Collaborative Consumption - Business Models
Rachel Botsman in the Rise of Collaborative Consumption:
From pp. 220-221, chapter 10:
"Collaborative Consumption may be consumer and community orientated, but its benefits are shared across businesses. Thousands of new opportunities have already emerged under Collaborative Consumption with successful revenue models based on memberships (Zipcar, Bag Borrow or Steal), service fees (Airbnb, Zopa), and micropayments for usage (BIXI, BabyPlays) being established. Also, as companies start to redefine themselves as acting as the bridge between individual users and the community, we will trust them more, and as a result interact with them in different ways. This broader and deeper relationship provides an opportunity for the company to offer more ancillary services such as personalization, workshops, and community support. Etsy is an example of this model. The net result is that while we may see a downturn in the number of products consumed and the amount we shop we won’t necessarily see a decrease in the overall revenue of the company. This democratization and flowering of new companies does not necessarily come at the detriment of existing businesses. Companies such as Interface and Netflix show that it is possible to reposition from an old vertical retail model to an integrated collaborative one with huge cost savings and increases in consumer loyalty.
We believe Collaborative Consumption is part of an even bigger shift from a production-oriented measurement system that just gauges the amount we sell to a multidimensional notion of value that also takes into consideration the well-being of current and future generations. Just as individuals are beginning to rethink the dichotomy between self-interest and collective good, some governments and businesses are starting to rethink their own metrics that have prioritized certain forms of progress."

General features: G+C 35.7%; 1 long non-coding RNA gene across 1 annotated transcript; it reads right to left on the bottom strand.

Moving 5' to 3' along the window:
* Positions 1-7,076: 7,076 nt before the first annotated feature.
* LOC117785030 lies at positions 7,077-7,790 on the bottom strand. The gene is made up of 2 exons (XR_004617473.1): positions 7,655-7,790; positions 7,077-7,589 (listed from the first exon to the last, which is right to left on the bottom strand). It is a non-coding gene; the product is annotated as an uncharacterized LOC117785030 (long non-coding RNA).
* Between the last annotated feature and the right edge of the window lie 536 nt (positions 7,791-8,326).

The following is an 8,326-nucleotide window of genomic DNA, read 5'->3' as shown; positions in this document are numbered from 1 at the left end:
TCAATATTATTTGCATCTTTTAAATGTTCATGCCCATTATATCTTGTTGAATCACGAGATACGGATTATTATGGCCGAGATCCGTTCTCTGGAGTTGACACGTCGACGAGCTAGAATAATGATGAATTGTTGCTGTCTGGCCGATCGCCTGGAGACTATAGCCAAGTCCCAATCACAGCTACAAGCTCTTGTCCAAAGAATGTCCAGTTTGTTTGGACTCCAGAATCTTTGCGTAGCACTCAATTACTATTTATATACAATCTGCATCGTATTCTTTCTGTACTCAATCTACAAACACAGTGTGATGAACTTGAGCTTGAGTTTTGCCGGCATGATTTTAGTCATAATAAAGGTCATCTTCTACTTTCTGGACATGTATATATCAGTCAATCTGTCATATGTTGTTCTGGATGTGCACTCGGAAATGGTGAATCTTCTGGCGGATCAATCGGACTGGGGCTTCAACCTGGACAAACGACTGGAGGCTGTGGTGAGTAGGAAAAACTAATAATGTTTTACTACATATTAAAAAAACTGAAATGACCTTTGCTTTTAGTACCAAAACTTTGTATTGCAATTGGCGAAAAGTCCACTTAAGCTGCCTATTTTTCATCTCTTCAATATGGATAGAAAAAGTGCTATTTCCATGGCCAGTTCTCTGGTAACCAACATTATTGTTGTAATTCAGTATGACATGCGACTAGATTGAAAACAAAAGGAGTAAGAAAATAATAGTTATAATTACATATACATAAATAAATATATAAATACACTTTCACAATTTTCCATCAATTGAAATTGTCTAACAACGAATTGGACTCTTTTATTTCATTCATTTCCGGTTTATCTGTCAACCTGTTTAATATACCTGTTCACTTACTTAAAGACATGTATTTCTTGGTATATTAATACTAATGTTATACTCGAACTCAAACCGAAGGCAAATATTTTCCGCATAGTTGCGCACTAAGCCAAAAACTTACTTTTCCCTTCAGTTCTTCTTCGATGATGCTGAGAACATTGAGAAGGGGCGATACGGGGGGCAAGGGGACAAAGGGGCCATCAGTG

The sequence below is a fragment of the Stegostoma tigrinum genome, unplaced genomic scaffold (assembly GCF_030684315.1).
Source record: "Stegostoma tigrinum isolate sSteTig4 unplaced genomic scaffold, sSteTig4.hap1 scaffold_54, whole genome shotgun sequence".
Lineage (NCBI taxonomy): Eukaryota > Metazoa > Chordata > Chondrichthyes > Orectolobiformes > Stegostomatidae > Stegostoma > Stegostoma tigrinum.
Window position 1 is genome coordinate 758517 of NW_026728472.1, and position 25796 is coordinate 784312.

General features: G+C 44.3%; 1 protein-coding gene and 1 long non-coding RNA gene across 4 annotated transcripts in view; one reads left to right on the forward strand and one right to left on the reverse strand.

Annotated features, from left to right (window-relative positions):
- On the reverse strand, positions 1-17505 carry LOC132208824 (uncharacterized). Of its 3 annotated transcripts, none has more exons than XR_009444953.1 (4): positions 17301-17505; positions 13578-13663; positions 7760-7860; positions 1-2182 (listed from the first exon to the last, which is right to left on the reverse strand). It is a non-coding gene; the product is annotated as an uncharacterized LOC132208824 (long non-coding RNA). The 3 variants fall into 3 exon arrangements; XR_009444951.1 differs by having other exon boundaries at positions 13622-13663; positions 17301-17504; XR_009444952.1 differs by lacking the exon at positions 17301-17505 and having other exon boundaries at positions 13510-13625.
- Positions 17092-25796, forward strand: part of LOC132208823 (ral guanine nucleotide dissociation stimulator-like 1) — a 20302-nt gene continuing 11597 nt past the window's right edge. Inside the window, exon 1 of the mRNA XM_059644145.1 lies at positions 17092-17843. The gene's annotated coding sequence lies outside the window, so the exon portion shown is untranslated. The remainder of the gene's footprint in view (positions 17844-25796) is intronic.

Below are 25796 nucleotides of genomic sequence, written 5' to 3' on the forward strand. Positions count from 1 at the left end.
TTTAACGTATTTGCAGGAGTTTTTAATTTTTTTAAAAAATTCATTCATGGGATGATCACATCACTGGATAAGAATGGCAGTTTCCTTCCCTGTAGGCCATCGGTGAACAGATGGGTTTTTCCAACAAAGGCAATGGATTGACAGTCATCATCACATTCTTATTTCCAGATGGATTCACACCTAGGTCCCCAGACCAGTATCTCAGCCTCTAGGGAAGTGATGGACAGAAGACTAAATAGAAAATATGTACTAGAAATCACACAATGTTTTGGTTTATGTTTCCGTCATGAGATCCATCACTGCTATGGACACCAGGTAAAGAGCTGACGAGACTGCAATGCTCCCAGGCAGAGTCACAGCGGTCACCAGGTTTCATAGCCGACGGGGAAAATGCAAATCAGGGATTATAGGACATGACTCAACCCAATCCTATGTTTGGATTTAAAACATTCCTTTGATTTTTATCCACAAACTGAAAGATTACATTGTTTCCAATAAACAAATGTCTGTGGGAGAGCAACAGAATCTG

Excerpt from What's Mine Is Yours by Rachel Botsman and Roo Rogers. Copyright © 2010 by Rachel Botsman and Roo Rogers. Posted with permission of HarperCollins Publishers. All rights reserved. No part of this excerpt may be reproduced or reprinted without permission in writing from the publisher.
1. Rachel Botsman:
Company takes a service fee for successfully matchmaking buyers and sellers, hosts and guests, and borrowers and lenders. The fee taken varies across marketplaces from 5% to 40% depending on the value of the transaction and the support services provided.
Airbnb TaskRabbit WhipCar
Company offers basic services or use of the platform/app for free. Users then 'trade-up' for additional benefits and exclusive features.
Tiered Subscription Plans
Company offers a range of subscription plans at different price points based on frequency of use or number of goods desired.
Hub DimDom Netflix
Company purchases unwanted goods direct from customers and then recycles and re-sells the products (or its parts) for a higher value.
Sells a back-end platform or piece of software that companies can customize and use.
Company charges a flat monthly or annual membership fee regardless of usage.
Membership Plus Usage
Company charges a one-off or annual membership fee (sometimes with different plans offered based on frequency of use). Additional fees are charged based on usage.
Drive Now Barklays .'
"Many of the initial players in the Asset-Sharing Movement followed a business-to-consumer model. Think of Zipcar owning a fleet of cars shared by consumers, or Netflix providing a mechanism for customers to share its inventory of movies. What has emerged now is consumer-to-consumer sharing. And there is a major cost advantage here. Tomasz Tunguz, a principal with Redpoint Ventures, wrote recently that Zipcar spent 71% of its 2010 revenues acquiring and servicing cars. In the C-to-C market, the companies facilitating these arrangements have no such fixed costs.
While the trend toward consumers monetizing unused assets is picking up steam, Clemons says corporations have been doing this for years. For example, he notes, aerospace firms Boeing and Grumman formed time sharing computer services divisions as far back as the 1970s to allow government and commercial customers to tap into their computing capacity. Later, some companies looked for efficiency by outsourcing, selling off their internal computing operations in some cases and then buying those services from outside vendors. More recently, with the advent of cloud computing, Internet giants like Google and Amazon have made some of their massive computing power available to others. "This combination of monetizing assets when you can, or getting them off the balance sheet and then paying for them when you need them, has been motivating companies for a long time," Clemons notes.